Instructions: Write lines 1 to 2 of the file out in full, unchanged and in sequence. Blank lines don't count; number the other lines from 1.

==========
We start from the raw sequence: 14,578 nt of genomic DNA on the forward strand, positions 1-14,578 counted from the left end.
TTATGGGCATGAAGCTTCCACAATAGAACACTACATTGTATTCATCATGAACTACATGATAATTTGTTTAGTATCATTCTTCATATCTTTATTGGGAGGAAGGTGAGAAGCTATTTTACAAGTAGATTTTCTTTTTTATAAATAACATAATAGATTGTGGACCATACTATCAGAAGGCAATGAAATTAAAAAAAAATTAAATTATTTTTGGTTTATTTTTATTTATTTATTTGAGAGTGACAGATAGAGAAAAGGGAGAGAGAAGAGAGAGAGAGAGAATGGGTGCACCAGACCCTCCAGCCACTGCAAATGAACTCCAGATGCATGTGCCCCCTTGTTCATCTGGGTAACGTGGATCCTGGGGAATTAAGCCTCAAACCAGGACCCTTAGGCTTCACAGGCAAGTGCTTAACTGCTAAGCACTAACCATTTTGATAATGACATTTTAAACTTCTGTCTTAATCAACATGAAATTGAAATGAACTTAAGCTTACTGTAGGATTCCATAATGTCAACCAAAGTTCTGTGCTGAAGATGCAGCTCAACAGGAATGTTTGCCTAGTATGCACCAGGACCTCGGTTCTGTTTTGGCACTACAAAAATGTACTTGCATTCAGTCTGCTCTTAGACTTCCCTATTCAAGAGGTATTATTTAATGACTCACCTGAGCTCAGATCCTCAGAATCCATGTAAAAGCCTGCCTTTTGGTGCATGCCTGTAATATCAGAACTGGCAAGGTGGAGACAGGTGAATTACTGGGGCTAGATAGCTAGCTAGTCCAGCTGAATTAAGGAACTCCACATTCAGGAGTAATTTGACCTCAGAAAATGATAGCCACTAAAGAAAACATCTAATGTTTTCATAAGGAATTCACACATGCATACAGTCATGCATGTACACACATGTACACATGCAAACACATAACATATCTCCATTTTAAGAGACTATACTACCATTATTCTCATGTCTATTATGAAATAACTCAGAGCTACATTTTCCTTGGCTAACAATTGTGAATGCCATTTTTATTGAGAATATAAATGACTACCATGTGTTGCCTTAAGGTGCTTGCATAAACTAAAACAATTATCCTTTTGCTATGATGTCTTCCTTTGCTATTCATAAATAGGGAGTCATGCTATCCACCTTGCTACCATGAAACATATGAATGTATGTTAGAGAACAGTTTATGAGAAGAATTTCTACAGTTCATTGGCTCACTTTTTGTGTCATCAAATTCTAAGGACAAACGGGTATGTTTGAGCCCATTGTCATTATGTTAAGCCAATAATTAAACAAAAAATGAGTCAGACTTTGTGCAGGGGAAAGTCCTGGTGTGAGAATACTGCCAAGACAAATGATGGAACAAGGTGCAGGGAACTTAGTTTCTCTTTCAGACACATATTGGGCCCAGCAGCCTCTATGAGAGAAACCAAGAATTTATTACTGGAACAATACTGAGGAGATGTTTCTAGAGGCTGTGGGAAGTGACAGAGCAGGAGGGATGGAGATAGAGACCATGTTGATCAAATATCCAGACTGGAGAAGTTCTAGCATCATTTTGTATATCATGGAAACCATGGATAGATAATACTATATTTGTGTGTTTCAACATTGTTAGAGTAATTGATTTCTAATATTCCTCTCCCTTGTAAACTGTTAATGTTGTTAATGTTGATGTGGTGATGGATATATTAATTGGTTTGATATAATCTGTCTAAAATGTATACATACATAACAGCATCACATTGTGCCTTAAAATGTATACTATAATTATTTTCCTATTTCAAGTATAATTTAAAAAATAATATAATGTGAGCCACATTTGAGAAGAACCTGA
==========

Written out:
We start from the raw sequence: 14,578 nt of genomic DNA on the forward strand, positions 1-14,578 counted from the left end.
TTATGGGCATGAAGCTTCCACAATAGAACACTACATTGTATTCATCATGAACTACATGATAATTTGTTTAGTATCATTCTTCATATCTTTATTGGGAGGAAGGTGAGAAGCTATTTTACAAGTAGATTTTCTTTTTTATAAATAACATAATAGATTGTGGACCATACTATCAGAAGGCAATGAAATTAAAAAAAAATTAAATTATTTTTGGTTTATTTTTATTTATTTATTTGAGAGTGACAGATAGAGAAAAGGGAGAGAGAAGAGAGAGAGAGAGAATGGGTGCACCAGACCCTCCAGCCACTGCAAATGAACTCCAGATGCATGTGCCCCCTTGTTCATCTGGGTAACGTGGATCCTGGGGAATTAAGCCTCAAACCAGGACCCTTAGGCTTCACAGGCAAGTGCTTAACTGCTAAGCACTAACCATTTTGATAATGACATTTTAAACTTCTGTCTTAATCAACATGAAATTGAAATGAACTTAAGCTTACTGTAGGATTCCATAATGTCAACCAAAGTTCTGTGCTGAAGATGCAGCTCAACAGGAATGTTTGCCTAGTATGCACCAGGACCTCGGTTCTGTTTTGGCACTACAAAAATGTACTTGCATTCAGTCTGCTCTTAGACTTCCCTATTCAAGAGGTATTATTTAATGACTCACCTGAGCTCAGATCCTCAGAATCCATGTAAAAGCCTGCCTTTTGGTGCATGCCTGTAATATCAGAACTGGCAAGGTGGAGACAGGTGAATTACTGGGGCTAGATAGCTAGCTAGTCCAGCTGAATTAAGGAACTCCACATTCAGGAGTAATTTGACCTCAGAAAATGATAGCCACTAAAGAAAACATCTAATGTTTTCATAAGGAATTCACACATGCATACAGTCATGCATGTACACACATGTACACATGCAAACACATAACATATCTCCATTTTAAGAGACTATACTACCATTATTCTCATGTCTATTATGAAATAACTCAGAGCTACATTTTCCTTGGCTAACAATTGTGAATGCCATTTTTATTGAGAATATAAATGACTACCATGTGTTGCCTTAAGGTGCTTGCATAAACTAAAACAATTATCCTTTTGCTATGATGTCTTCCTTTGCTATTCATAAATAGGGAGTCATGCTATCCACCTTGCTACCATGAAACATATGAATGTATGTTAGAGAACAGTTTATGAGAAGAATTTCTACAGTTCATTGGCTCACTTTTTGTGTCATCAAATTCTAAGGACAAACGGGTATGTTTGAGCCCATTGTCATTATGTTAAGCCAATAATTAAACAAAAAATGAGTCAGACTTTGTGCAGGGGAAAGTCCTGGTGTGAGAATACTGCCAAGACAAATGATGGAACAAGGTGCAGGGAACTTAGTTTCTCTTTCAGACACATATTGGGCCCAGCAGCCTCTATGAGAGAAACCAAGAATTTATTACTGGAACAATACTGAGGAGATGTTTCTAGAGGCTGTGGGAAGTGACAGAGCAGGAGGGATGGAGATAGAGACCATGTTGATCAAATATCCAGACTGGAGAAGTTCTAGCATCATTTTGTATATCATGGAAACCATGGATAGATAATACTATATTTGTGTGTTTCAACATTGTTAGAGTAATTGATTTCTAATATTCCTCTCCCTTGTAAACTGTTAATGTTGTTAATGTTGATGTGGTGATGGATATATTAATTGGTTTGATATAATCTGTCTAAAATGTATACATACATAACAGCATCACATTGTGCCTTAAAATGTATACTATAATTATTTTCCTATTTCAAGTATAATTTAAAAAATAATATAATGTGAGCCACATTTGAGAAGAACCTGA